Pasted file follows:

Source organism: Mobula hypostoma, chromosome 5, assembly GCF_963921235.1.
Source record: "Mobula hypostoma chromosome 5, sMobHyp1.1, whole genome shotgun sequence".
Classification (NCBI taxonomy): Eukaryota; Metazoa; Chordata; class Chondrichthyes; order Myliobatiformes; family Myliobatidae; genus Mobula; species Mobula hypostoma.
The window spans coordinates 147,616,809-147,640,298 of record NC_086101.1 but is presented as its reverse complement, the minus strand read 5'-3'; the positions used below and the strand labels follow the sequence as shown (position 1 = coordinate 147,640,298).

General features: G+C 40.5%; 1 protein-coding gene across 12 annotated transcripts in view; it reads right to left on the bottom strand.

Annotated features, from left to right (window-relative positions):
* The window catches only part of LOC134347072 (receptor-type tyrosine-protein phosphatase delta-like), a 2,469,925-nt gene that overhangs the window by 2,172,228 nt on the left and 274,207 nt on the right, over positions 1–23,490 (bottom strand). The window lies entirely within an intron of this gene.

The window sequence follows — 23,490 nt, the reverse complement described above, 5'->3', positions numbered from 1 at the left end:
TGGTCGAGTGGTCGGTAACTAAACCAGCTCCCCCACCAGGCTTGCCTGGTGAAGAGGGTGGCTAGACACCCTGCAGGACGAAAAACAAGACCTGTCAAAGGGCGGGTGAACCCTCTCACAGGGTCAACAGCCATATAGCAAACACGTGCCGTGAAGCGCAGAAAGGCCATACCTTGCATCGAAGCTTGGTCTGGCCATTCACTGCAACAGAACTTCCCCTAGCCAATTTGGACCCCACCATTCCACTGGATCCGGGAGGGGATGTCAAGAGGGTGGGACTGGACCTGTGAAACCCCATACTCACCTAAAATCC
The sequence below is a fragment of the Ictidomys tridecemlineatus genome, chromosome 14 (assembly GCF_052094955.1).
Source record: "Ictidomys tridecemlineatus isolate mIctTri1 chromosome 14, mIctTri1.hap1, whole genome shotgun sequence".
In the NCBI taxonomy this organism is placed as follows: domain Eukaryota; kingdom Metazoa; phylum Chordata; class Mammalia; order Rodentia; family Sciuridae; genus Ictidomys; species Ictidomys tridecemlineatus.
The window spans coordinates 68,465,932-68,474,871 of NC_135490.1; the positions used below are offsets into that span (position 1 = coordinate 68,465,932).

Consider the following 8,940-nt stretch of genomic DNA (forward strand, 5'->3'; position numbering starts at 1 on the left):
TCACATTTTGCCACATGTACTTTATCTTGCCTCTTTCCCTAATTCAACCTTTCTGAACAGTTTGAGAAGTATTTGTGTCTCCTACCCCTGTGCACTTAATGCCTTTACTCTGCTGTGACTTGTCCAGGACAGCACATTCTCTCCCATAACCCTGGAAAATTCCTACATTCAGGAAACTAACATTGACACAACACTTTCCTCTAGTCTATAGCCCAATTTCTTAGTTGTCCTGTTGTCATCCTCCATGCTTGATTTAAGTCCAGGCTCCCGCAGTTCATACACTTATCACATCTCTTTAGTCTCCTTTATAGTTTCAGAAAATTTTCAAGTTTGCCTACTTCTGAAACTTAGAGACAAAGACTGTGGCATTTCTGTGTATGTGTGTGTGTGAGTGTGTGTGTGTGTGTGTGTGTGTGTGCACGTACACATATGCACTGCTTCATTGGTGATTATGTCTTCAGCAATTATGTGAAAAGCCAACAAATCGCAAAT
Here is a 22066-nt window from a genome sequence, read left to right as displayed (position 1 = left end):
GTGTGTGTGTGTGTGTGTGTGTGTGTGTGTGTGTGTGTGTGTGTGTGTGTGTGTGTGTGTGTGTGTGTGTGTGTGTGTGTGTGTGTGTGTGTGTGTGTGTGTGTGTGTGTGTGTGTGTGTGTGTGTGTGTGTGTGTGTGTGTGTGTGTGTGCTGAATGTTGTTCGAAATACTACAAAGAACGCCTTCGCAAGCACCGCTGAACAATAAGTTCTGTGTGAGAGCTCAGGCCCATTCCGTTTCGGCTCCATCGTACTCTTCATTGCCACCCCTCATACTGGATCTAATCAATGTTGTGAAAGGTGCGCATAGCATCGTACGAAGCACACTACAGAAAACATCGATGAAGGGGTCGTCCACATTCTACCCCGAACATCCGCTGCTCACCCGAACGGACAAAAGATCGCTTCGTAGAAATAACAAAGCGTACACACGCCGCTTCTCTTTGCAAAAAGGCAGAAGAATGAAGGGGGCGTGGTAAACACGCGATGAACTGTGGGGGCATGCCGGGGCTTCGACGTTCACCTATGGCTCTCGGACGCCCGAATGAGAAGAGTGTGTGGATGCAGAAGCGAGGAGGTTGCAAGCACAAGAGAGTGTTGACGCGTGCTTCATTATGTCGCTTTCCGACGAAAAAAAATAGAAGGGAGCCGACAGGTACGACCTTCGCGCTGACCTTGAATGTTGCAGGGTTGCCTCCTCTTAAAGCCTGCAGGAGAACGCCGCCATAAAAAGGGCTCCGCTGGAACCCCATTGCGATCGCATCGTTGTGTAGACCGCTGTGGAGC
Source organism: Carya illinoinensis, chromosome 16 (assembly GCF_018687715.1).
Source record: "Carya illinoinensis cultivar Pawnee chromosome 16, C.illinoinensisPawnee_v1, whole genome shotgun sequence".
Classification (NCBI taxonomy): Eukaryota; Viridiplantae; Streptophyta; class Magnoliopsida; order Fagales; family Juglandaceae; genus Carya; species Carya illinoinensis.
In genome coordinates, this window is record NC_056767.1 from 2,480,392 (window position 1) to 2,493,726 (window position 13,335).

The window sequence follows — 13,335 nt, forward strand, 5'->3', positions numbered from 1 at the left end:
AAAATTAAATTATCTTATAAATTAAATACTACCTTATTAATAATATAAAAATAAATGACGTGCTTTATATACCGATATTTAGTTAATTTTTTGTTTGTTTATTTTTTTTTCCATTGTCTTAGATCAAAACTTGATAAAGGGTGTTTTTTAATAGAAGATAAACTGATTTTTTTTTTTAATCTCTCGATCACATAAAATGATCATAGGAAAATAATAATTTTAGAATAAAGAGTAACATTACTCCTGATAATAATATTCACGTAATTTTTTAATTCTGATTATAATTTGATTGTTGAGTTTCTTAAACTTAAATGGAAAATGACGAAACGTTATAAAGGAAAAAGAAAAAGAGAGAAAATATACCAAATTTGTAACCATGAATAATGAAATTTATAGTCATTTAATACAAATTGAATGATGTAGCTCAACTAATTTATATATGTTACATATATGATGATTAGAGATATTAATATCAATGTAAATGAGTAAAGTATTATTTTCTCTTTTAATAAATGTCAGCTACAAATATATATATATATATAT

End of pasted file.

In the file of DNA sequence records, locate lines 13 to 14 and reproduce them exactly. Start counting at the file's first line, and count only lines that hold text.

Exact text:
The window spans coordinates 68,465,932-68,474,871 of NC_135490.1; the positions used below are offsets into that span (position 1 = coordinate 68,465,932).

Consider the following 8,940-nt stretch of genomic DNA (forward strand, 5'->3'; position numbering starts at 1 on the left):